The EVTM schematic for my '98 Explorer shows the +12V feed to the brake
pressure switch as 'HOT AT ALL TIMES' (through a 20Amp fuse). Same for my
'97 Grand Marquis.
I believe that Ford's recall just adds an in-line fuse. To prevent a
defective switch from overheating, it should be rated very low, possibly
0.25A or less. This would lead to the assumption that the brake pressure
switch is not for servo power, but just a signal line. Can anyone confirm?
Heck, I may just stick my multimeter in there and take it for a spin, to
watch the current draw...
Thats what I did on my 02. Whoa. Not exactly. I didn't measure
the current. I only verified the switch harness connector was hot only
with the key on.
I looked back multiple years on my service DVD. On Explorers, it
appears they changed from "hot at all times" to "hot in start or run"
for the 2002's. Thats the same year they went to having the speed
control smarts buried in the PCM instead of a separate servo.
Unplugged the connector, hooked an ampmeter instead of the brake pressure
switch, and took if for a ride. Results: with speed control engaged, the
current was between 0.45A and 0.60A. It started at the high value and went
down after a while, apparently as things were warming up. I expected the
current to increase momentarily when pushing 'accelerate', because of the
increased load on the motor as it pulls the cable, but could not see any
change. The reading goes practically to zero (less than 1mA) with CC
So looks like the fuse that I am thinking of splicing into the harness
should be rated no less than 1A. Is this low enough to protect a defective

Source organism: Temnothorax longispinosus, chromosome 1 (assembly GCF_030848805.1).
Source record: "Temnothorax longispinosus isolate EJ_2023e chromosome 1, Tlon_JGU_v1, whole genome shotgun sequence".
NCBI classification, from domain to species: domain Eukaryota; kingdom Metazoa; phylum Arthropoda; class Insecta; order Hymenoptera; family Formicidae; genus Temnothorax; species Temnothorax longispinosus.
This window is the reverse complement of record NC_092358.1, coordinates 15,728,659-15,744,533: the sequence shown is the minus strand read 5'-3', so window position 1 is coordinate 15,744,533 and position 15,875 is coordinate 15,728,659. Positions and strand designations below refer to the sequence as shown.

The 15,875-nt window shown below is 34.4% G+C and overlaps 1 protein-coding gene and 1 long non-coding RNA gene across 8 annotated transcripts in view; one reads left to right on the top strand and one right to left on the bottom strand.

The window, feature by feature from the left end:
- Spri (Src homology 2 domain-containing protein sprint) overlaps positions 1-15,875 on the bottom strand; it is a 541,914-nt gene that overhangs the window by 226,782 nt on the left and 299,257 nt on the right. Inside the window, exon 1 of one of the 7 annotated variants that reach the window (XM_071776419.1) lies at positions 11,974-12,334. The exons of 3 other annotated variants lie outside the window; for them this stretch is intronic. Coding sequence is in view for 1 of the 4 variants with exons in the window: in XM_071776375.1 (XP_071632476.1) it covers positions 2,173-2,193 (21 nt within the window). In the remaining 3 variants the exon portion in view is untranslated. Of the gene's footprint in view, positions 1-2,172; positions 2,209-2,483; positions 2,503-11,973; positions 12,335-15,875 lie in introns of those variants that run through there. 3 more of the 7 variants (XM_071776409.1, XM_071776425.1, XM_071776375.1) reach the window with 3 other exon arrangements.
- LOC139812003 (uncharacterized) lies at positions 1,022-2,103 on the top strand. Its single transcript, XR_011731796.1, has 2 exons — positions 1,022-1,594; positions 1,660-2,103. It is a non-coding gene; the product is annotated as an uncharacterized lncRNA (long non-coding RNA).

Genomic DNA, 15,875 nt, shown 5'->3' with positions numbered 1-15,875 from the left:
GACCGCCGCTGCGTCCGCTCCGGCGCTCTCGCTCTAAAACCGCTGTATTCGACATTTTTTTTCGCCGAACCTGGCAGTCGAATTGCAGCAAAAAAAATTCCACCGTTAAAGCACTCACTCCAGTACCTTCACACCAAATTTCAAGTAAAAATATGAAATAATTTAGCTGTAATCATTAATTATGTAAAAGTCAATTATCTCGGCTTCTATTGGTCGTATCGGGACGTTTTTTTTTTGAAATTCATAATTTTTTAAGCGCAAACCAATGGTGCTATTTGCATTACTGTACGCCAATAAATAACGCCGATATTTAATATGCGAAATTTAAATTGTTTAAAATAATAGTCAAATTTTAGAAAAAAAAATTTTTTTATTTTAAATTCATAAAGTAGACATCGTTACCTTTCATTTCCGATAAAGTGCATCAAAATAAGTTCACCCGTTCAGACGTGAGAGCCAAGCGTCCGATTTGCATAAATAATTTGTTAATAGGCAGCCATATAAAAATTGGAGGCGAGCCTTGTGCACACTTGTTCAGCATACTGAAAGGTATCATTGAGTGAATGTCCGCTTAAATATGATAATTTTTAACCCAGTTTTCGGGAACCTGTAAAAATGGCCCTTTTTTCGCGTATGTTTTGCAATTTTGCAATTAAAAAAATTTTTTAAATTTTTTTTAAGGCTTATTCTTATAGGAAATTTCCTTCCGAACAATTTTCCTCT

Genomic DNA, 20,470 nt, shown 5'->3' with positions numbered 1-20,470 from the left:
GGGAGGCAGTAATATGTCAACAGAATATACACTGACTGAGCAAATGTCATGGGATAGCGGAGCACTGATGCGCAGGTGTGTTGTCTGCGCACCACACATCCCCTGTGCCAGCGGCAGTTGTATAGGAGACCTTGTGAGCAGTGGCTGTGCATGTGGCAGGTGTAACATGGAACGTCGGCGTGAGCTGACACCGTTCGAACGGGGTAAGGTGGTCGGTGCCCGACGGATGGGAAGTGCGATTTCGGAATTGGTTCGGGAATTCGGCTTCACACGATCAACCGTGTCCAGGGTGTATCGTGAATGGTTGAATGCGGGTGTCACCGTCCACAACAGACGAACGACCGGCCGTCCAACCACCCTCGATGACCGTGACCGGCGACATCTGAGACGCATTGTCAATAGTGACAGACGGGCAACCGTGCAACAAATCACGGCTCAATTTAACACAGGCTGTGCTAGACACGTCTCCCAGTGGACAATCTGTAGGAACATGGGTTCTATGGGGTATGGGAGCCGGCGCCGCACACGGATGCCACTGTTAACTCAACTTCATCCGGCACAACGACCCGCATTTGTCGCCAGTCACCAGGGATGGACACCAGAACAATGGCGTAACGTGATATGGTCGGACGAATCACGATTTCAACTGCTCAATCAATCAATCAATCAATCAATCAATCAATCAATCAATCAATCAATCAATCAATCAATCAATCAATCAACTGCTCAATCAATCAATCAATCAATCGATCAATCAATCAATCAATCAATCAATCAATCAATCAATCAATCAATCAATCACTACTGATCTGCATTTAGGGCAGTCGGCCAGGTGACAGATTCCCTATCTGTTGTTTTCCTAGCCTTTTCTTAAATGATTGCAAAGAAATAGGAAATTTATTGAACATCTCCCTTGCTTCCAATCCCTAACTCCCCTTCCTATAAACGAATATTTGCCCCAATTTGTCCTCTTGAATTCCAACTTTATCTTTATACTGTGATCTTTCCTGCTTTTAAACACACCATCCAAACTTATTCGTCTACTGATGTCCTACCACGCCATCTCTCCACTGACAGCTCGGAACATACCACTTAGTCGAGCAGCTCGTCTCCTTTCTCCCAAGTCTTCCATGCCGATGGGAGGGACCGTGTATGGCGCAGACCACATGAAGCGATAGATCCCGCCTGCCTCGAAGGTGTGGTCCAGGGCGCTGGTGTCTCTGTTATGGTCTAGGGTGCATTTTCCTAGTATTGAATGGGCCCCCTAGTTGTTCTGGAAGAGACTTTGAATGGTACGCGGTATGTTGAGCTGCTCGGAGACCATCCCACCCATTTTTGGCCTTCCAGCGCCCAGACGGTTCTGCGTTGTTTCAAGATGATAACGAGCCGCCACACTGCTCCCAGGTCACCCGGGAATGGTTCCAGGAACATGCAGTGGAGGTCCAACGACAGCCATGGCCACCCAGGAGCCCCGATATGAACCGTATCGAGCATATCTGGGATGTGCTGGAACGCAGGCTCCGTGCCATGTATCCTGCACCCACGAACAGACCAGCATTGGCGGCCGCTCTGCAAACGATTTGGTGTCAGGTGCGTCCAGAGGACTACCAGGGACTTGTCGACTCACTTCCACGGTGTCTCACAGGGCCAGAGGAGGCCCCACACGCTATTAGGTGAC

switch from catching fire? Hopefully. But in any case, it's much better than
the 20A that the fuse in the 'always hot' feed will allow.
Disclaimer: I am providing this information for entertainment value only.
This was just an experiment that I performed on my own vehicle and I don't
know if the results apply to anything else. If you are not experienced with
automotive electrical measurements, please don't repeat my experiment - this
is an 'always hot' circuit, and you may damage something or start a fire,
even with the ignition switch off.
I don't have any knowledge about the cruise control servo or the brake
pressure switch and their failure modes. I am not advising anyone to tamper
with the harness or install anything on their own... If you do that, I take
no responsibility whatsoever for the consequences.
Interesting results. I wonder what else is on that 20A fuse? Is it
possible to just change the fuse to a lower value? If all you get is .6
A, it would seem a 20A fuse would allow an overcurrent more likely to
occur than lets say a 5 amp fuse.
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